I have a good friend, who is in that situation. She could not send books that were Christian books; she couldn't do anything. She just had to honor it. But you know, as the child gets older, and they know that grandparent, then there will be more opportunities.
Bob: And it could be that you write letters that you never send.
Mary: Yes; that's what they do.
Bob: It could be that you write in your Bible that you never give. Someday, it's likely that that child is going to discover something that was written to them, and the story's going to be bigger and more clear. You can still be faithful, even if you can't deliver it in the moment; right?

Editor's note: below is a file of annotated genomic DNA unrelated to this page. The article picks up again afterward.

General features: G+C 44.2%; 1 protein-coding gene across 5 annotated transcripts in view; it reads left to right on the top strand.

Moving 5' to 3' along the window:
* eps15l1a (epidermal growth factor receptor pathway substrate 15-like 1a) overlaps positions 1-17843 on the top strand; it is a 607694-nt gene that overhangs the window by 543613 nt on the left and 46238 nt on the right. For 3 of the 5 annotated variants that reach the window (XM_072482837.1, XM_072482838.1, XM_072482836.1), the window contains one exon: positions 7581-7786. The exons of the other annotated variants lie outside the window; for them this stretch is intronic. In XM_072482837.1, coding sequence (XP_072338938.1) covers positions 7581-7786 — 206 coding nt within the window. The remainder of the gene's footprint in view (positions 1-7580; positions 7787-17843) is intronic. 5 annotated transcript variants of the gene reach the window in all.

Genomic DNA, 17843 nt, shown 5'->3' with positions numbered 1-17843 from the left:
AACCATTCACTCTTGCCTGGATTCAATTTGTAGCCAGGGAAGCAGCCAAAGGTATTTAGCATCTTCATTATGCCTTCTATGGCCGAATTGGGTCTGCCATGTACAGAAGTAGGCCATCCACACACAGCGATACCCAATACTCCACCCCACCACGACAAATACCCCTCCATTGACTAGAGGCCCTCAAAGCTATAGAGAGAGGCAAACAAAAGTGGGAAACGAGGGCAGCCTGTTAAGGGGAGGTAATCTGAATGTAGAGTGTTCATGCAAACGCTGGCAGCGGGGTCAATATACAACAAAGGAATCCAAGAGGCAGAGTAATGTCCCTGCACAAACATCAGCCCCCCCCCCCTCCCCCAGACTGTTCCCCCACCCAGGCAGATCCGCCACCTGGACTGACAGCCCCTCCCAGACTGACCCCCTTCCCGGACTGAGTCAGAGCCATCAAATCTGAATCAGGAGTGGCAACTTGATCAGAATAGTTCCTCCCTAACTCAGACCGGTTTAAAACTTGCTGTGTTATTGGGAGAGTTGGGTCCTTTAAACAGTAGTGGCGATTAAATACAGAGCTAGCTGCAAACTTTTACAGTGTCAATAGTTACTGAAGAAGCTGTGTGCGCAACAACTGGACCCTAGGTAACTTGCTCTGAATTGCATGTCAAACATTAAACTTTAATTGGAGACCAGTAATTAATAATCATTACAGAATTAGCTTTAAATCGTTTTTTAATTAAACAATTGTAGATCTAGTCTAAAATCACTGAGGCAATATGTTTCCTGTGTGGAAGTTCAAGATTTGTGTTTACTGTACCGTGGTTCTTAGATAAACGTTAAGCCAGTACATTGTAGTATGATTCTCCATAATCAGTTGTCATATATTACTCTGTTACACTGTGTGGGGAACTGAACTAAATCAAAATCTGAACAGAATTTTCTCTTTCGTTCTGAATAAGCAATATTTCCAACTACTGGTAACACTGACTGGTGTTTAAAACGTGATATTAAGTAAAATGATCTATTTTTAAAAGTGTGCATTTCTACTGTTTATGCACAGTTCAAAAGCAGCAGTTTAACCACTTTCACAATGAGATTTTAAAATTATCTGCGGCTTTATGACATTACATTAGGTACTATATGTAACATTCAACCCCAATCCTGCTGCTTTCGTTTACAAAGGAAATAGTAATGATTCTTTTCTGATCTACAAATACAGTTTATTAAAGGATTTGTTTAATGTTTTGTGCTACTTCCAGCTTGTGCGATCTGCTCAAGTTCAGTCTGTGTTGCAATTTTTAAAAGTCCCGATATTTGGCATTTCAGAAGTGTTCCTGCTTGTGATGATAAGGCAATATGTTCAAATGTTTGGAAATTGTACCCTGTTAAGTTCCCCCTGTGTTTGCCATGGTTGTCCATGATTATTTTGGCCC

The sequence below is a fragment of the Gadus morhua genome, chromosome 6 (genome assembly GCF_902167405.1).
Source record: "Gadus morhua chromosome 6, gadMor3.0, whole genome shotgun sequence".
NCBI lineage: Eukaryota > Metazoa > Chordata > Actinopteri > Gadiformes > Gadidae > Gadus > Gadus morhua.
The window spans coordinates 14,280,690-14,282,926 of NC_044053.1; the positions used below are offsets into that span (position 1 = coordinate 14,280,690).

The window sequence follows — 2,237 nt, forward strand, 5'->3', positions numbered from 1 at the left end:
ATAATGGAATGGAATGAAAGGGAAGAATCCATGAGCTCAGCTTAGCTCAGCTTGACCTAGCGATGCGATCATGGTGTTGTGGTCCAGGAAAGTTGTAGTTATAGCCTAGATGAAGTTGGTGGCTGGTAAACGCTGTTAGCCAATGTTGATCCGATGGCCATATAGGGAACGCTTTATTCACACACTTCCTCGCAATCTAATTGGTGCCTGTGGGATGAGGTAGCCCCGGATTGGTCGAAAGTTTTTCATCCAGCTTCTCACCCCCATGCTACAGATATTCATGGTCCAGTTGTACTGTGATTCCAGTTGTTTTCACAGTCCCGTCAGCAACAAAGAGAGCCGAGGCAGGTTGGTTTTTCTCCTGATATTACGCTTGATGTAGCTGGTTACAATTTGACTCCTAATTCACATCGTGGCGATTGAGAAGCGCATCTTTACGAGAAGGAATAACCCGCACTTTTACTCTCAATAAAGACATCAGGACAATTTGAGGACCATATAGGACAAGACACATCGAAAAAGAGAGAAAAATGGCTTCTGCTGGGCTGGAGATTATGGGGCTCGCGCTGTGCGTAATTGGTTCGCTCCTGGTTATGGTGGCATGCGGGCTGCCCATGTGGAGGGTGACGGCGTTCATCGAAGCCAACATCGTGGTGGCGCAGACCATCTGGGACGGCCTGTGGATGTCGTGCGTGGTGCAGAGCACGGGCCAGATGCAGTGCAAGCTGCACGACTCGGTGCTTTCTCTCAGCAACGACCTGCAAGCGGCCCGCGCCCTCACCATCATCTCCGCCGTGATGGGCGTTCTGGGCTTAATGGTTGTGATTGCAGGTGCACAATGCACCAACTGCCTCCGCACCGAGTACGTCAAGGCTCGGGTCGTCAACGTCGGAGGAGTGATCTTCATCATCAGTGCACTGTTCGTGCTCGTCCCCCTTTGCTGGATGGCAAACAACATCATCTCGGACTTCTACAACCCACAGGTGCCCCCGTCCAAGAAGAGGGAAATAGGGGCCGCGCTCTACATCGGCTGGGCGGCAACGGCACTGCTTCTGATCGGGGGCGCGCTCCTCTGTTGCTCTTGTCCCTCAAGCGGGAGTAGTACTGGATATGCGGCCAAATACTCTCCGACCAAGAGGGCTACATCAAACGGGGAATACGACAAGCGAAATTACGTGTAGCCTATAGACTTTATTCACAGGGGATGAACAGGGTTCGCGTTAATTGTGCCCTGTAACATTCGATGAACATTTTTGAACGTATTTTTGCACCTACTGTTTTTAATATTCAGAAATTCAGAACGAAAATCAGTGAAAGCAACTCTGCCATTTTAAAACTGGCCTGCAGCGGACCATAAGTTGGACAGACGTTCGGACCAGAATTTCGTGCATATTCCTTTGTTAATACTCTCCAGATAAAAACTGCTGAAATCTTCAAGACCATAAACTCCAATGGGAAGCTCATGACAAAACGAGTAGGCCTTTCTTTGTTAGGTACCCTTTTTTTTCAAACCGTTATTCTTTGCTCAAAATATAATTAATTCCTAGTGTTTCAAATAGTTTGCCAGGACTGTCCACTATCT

Mary: Right; right. You can. You can have a whole package of things ready for them when you're dead and gone, for someone to give to that child.
Dave: I know we all feel this—but especially if you come from a legacy that wasn't godly/Christ was never really talked about—I've always had this dream that someday—Bob mentioned it earlier—that my great, great, great grandchildren will point out a picture of Dave and Ann Wilson and go: “There's our legacy; he and she started who we are today.
Dave: “We are the Wilsons, and we believe in Jesus, and we live for the kingdom. It started with them.” You know, that's—I tear up—I mean, I feel like my kids get to do that, but I feel that's my call.
Mary: Right; and that's a huge call.
Mary: It's changing the trajectory of a whole family.
Dave: Yes, and it doesn't end when you become a grandparent.
Dave: It actually becomes stronger.